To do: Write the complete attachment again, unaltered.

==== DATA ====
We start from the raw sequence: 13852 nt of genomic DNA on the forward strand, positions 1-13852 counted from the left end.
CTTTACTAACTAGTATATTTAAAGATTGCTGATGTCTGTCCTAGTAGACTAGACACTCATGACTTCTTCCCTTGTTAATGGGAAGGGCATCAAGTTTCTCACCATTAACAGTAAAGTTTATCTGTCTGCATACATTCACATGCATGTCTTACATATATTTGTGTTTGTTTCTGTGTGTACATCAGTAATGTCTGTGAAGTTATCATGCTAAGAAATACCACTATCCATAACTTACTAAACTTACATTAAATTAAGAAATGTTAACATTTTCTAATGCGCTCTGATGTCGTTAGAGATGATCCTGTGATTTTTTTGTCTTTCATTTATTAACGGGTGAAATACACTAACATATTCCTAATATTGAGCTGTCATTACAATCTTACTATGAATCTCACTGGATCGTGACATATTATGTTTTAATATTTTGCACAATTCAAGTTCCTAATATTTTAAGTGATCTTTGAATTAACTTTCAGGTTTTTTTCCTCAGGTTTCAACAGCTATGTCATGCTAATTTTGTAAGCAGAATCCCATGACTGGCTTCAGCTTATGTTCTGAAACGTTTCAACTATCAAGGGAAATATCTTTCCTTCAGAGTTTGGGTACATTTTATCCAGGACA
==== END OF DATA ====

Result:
We start from the raw sequence: 13852 nt of genomic DNA on the forward strand, positions 1-13852 counted from the left end.
CTTTACTAACTAGTATATTTAAAGATTGCTGATGTCTGTCCTAGTAGACTAGACACTCATGACTTCTTCCCTTGTTAATGGGAAGGGCATCAAGTTTCTCACCATTAACAGTAAAGTTTATCTGTCTGCATACATTCACATGCATGTCTTACATATATTTGTGTTTGTTTCTGTGTGTACATCAGTAATGTCTGTGAAGTTATCATGCTAAGAAATACCACTATCCATAACTTACTAAACTTACATTAAATTAAGAAATGTTAACATTTTCTAATGCGCTCTGATGTCGTTAGAGATGATCCTGTGATTTTTTTGTCTTTCATTTATTAACGGGTGAAATACACTAACATATTCCTAATATTGAGCTGTCATTACAATCTTACTATGAATCTCACTGGATCGTGACATATTATGTTTTAATATTTTGCACAATTCAAGTTCCTAATATTTTAAGTGATCTTTGAATTAACTTTCAGGTTTTTTTCCTCAGGTTTCAACAGCTATGTCATGCTAATTTTGTAAGCAGAATCCCATGACTGGCTTCAGCTTATGTTCTGAAACGTTTCAACTATCAAGGGAAATATCTTTCCTTCAGAGTTTGGGTACATTTTATCCAGGACA